Ready? Set? Mediate!

September 30, 2015

What to Do Before You Sit Down to Mediate Your Divorce Settlement

After many days, months or even years of stressing and struggling with. the concept of getting divorced, you have finally gotten to the point where it’s time to forge forward. The decision wasn’t an easy one, but you can make the actual divorce process a bit less overwhelming if you opt for mediation over a traditional divorce trial. Many believe the mediation process allows the divorcing spouses to retain some control over decision-making and keeps arguing to a minimum.

However, there are a few things you need to do before you can sit down at the mediation table. If you can get through this list, you have a much better chance at successfully mediating your disputes and coming out on the other side of divorce ready to face a new future.

  1. Agree to Agree — and to Disagree: Discuss mediation and agree to come to the table together. The only way divorce mediation can work is if it is a voluntary process that both sides agree to willingly. You both need to be willing to put your “cards” on the table, so to speak, discuss all items openly and honestly and agree to come to compromises in good faith. This doesn’t mean you will be successful on each and every issue. The point is to go to the mediation table with the intention of working things out.

  2. Get Organized: The mediator can help with much of the process. What they cannot do is get you and your spouse organized when it comes to the issues at hand. The mediator doesn’t know the extent of your assets. They don’t know the specific issues regarding your children and extended family. They don’t know anything at all but what you tell them. So, make sure you have all your information ready to share in an honest, organized fashion. Make lists of all your possessions (including real estate); accounts (liquid, CDs, IRAs, pensions, retirement accounts, etc.); long term obligations (college tuition, businesses); as well as your debts. If you are able to have some discussions about the children, including financial issues such as child support, you can write down some of your thoughts to share with the mediator, as well.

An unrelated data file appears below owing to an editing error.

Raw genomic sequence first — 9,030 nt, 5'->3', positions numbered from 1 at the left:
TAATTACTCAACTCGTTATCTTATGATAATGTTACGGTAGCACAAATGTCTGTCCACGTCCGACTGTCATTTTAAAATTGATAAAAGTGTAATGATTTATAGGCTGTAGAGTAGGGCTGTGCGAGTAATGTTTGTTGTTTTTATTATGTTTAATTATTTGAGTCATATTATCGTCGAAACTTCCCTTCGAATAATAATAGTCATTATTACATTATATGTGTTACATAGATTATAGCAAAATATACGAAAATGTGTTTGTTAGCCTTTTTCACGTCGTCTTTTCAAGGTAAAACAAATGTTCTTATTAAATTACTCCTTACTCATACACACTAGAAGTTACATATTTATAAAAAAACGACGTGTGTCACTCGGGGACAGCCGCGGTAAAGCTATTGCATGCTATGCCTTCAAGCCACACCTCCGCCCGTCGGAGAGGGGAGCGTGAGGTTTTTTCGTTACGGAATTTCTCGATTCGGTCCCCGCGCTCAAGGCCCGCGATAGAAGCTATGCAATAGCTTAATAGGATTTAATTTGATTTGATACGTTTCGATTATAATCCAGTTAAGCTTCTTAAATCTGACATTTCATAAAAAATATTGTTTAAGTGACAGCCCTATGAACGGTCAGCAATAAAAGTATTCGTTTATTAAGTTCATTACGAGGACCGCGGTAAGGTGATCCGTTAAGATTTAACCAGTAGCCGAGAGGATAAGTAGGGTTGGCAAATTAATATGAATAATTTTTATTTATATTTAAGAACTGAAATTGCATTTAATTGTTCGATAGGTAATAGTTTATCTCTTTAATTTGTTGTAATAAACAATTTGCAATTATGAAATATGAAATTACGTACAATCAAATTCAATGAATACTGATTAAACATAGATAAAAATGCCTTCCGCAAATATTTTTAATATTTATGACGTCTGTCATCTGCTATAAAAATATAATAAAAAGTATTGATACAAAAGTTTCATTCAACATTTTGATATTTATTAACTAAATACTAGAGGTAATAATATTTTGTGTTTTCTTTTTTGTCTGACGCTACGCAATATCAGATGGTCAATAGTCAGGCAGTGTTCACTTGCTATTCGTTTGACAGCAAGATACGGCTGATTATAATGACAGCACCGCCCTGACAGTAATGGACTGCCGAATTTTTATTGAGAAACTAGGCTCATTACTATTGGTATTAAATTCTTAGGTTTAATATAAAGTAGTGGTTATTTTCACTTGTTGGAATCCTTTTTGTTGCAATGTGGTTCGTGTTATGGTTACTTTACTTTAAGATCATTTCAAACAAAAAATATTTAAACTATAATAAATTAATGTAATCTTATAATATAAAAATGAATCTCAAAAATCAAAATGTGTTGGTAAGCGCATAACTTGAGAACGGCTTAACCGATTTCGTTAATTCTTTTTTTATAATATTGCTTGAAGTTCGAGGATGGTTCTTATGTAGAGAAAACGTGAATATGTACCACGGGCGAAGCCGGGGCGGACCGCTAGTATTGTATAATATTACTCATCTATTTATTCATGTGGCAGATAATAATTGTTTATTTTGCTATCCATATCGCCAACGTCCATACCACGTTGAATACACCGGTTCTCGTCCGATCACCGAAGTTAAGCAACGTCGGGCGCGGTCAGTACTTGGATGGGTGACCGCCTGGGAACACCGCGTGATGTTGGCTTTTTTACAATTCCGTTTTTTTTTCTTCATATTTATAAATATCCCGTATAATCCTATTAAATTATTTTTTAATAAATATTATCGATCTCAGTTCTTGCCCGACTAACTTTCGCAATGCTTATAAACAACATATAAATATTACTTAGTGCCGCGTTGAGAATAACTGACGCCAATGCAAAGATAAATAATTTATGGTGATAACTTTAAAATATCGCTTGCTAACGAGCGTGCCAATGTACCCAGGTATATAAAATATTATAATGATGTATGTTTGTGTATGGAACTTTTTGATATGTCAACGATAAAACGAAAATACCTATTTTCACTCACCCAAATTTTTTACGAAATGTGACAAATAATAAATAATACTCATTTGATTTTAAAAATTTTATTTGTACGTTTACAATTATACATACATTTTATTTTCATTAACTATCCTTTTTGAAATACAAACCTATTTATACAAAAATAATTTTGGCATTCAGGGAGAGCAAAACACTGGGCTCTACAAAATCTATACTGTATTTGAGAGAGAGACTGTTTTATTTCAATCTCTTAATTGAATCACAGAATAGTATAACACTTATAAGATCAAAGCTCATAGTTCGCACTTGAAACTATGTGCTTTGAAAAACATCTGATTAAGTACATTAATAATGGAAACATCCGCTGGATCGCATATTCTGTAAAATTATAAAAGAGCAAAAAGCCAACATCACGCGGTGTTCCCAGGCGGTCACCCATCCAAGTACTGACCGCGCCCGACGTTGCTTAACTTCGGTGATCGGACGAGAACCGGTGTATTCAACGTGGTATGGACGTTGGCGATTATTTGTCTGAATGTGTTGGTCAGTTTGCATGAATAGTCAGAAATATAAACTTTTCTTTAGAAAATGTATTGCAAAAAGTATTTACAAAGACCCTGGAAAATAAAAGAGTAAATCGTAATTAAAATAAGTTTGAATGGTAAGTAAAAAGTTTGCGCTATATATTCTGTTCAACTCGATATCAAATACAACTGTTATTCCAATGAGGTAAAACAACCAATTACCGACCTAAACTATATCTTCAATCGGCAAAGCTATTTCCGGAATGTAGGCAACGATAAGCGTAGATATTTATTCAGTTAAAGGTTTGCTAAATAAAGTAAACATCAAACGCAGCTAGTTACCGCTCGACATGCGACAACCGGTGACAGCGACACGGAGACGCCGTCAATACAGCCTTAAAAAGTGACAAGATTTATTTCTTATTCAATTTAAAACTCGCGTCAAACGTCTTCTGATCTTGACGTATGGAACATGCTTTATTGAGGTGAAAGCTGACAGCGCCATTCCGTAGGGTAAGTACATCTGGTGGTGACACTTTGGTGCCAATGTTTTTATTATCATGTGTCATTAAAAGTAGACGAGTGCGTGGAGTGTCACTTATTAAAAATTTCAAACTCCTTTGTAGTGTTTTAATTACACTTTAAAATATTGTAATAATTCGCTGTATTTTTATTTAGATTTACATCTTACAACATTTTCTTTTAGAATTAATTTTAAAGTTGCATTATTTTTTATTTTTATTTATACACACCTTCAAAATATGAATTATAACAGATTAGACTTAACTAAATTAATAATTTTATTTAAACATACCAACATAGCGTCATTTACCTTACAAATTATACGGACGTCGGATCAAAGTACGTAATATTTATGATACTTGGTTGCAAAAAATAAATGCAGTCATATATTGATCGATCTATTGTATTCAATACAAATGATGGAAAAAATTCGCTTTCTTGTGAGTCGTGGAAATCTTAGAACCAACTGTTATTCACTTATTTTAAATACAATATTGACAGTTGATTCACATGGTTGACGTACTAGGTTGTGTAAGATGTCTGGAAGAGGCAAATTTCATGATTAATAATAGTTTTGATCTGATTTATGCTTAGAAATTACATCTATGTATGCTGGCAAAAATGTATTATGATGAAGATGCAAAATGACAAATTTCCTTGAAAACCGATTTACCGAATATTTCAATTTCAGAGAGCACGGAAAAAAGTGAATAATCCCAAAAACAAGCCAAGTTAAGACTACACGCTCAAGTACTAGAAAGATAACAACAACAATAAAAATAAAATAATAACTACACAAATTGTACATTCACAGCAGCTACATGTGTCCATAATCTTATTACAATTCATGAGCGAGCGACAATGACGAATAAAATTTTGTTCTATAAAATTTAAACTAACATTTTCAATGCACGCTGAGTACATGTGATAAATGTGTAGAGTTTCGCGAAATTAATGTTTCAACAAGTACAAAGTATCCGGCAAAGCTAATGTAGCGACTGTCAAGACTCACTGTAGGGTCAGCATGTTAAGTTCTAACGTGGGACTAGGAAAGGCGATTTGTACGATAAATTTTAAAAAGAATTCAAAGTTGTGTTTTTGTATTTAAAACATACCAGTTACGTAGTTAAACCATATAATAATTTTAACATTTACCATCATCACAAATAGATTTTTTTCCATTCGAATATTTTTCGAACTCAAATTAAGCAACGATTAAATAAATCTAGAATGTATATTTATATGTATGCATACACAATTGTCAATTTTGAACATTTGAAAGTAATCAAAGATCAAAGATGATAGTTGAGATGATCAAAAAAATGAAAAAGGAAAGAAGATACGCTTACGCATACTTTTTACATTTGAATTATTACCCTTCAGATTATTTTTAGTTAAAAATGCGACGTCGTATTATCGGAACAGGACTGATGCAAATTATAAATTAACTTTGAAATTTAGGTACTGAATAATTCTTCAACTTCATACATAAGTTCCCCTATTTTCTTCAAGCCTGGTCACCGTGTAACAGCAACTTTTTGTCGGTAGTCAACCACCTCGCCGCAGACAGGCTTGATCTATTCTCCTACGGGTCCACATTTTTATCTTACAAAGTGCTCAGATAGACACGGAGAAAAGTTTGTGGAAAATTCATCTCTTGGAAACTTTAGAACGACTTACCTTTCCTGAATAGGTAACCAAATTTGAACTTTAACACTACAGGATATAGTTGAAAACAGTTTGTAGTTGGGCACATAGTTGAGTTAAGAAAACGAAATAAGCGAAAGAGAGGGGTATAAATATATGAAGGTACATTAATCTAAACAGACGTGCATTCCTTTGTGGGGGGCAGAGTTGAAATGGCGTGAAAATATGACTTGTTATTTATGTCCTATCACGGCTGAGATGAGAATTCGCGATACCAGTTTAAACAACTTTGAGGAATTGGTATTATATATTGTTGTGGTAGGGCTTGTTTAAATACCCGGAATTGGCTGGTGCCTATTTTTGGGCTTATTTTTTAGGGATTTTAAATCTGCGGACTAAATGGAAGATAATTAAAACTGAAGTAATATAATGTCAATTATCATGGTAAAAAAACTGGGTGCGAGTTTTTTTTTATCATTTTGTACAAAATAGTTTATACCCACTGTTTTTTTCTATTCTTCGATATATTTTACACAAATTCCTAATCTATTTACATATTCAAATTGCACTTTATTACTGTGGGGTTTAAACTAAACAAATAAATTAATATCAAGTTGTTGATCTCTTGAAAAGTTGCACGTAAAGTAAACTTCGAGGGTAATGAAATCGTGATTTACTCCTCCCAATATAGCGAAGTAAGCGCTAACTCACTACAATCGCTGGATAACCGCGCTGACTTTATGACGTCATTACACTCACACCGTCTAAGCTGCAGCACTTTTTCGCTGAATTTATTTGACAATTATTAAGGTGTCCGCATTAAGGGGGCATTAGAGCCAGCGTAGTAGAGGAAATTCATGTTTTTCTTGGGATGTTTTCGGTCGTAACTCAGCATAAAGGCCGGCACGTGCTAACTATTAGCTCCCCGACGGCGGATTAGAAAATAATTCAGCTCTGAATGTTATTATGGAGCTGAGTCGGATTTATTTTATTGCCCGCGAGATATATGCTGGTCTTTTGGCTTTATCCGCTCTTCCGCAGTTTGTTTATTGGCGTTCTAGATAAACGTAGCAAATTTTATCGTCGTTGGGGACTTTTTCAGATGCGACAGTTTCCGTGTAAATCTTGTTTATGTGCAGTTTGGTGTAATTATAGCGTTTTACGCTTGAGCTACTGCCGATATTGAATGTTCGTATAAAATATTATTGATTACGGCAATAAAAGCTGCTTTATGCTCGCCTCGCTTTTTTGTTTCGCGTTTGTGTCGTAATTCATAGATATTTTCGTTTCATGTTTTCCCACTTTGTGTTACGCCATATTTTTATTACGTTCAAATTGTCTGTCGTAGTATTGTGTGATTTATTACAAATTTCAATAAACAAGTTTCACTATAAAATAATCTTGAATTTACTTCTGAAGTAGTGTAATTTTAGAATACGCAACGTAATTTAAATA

3. What’s Really Important? Mediation may be considerably less expensive (in some cases) than a traditional court divorce. However, the mediator must be paid, as well. If you are going to spend hours upon hours discussing the minutia of things, you are going to be paying for that time. Figure out what is most important and work toward compromise with those issues. It’s a good idea to set a goal for mediation: what are you hoping to accomplish. Work toward meeting that goal line.

One of the most important things you can do for your family when you are choosing divorce mediation is to select the right mediator. Not all mediators are professionally trained to do the work. It’s in your best interests to choose a mediator who is an experienced divorce lawyer: someone who can advise you as you proceed through the process.

Contact Jonathan Katz to learn more about divorce mediation.

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